The announcement was made jointly by Time Warner CEO Richard Parsons and President-Chief Operating Officer Jeffrey Bewkes.
Jon Miller's departure uncertain
It's unclear from the announcement exactly when outgoing AOL CEO Jon Miller will leave the company. He was quoted in the release as saying: "Rarely do you come into an organization with as many challenges as AOL faced when I arrived and then have the great satisfaction of putting it on sound footing. I've had that opportunity at AOL over the past four years, and I'm proud of what we've accomplished."
The most recent and perhaps significant change in AOL's long (by internet standards) history is its recent decision to shed its subscription model in favor of an ad-supported business. The early results are positive: While revenue declined at AOL during third quarter, the unit didn't decline as much as expected and, indeed, increased ad revenue at a greater-than-expected rate.
TV background is key
Mr. Falco's charge at AOL will be to continue to grow the unit's revenue through business development and video content deals. AOL has arguably the most sophisticated video play of all the major portals, so it's not likely a coincidence that Mr. Falco comes from the TV world.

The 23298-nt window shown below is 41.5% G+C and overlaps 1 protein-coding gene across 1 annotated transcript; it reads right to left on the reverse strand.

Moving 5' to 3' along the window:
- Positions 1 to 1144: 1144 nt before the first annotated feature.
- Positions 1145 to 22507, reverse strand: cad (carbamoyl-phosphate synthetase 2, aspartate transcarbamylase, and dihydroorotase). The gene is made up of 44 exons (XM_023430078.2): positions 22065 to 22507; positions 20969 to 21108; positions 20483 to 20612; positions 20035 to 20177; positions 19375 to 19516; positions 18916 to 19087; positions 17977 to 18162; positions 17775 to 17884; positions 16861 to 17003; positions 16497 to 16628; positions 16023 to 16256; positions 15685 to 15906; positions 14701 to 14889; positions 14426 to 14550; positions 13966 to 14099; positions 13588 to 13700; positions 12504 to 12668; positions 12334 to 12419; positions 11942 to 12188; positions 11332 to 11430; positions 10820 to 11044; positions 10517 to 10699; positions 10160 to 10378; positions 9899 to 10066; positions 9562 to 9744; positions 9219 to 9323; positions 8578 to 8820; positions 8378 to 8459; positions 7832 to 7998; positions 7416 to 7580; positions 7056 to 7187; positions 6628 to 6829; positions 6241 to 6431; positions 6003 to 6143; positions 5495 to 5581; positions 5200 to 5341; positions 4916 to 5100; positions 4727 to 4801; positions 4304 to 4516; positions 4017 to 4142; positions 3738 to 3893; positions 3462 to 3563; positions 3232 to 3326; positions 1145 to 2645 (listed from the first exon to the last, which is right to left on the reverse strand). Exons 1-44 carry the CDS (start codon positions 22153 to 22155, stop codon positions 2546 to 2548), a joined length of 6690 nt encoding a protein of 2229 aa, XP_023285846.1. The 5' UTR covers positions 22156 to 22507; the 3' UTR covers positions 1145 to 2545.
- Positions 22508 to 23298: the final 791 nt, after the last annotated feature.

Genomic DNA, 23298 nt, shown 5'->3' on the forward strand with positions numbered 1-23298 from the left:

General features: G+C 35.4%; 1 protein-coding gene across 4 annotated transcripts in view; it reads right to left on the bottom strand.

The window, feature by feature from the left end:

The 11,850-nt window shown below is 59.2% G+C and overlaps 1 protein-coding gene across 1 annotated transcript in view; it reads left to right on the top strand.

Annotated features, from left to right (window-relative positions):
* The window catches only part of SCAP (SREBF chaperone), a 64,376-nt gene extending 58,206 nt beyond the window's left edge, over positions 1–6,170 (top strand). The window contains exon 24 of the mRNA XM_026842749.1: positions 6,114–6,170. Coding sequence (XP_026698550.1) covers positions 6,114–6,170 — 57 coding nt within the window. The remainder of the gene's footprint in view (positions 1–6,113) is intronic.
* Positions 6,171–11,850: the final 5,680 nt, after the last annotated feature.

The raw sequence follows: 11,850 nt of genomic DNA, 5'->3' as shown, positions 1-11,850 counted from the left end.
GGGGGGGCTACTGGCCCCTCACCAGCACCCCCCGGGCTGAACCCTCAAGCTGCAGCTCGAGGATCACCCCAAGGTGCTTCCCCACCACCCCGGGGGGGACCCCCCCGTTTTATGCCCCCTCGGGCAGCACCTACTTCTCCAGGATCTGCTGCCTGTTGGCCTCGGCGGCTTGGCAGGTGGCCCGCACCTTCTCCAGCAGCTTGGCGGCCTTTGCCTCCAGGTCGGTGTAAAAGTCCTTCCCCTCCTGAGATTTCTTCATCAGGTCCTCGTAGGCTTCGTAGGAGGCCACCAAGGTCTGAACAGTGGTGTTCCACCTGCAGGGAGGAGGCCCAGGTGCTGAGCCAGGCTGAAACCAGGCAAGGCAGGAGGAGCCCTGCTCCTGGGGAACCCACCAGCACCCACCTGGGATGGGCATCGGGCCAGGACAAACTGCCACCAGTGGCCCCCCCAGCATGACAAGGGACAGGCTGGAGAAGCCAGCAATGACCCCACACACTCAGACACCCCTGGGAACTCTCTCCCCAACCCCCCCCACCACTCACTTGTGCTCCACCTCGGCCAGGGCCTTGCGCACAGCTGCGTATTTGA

Mr. Falco had recently spearheaded a new venture internally at NBC Universal called the National Broadband Company, which aimed to establish an ad-supported video-sharing joint venture between a number of outside partners, including About.com and CNet.
Mr. Falco had been in the running to succeed NBC Universal Chairman Bob Wright, but was passed over when Jeff Zucker was promoted around a year ago to NBC Universal TV Group CEO. The arrival of Beth Comstock, as NBC Universal's president-digital media, may have also removed a key role that Mr. Falco may have wanted.
Can close the deal
And Mr. Falco has what is clearly going to be an important trait for internet execs going forward: the ability to close content deals. His career highlights at NBC Universal, for example, include COO of the network group's Olympics broadcast from 1992-2002. Putting Mr. Falco in charge at AOL should also dispel, at least for awhile, the ever-circulating rumors that Time Warner may be interested in selling off the unit.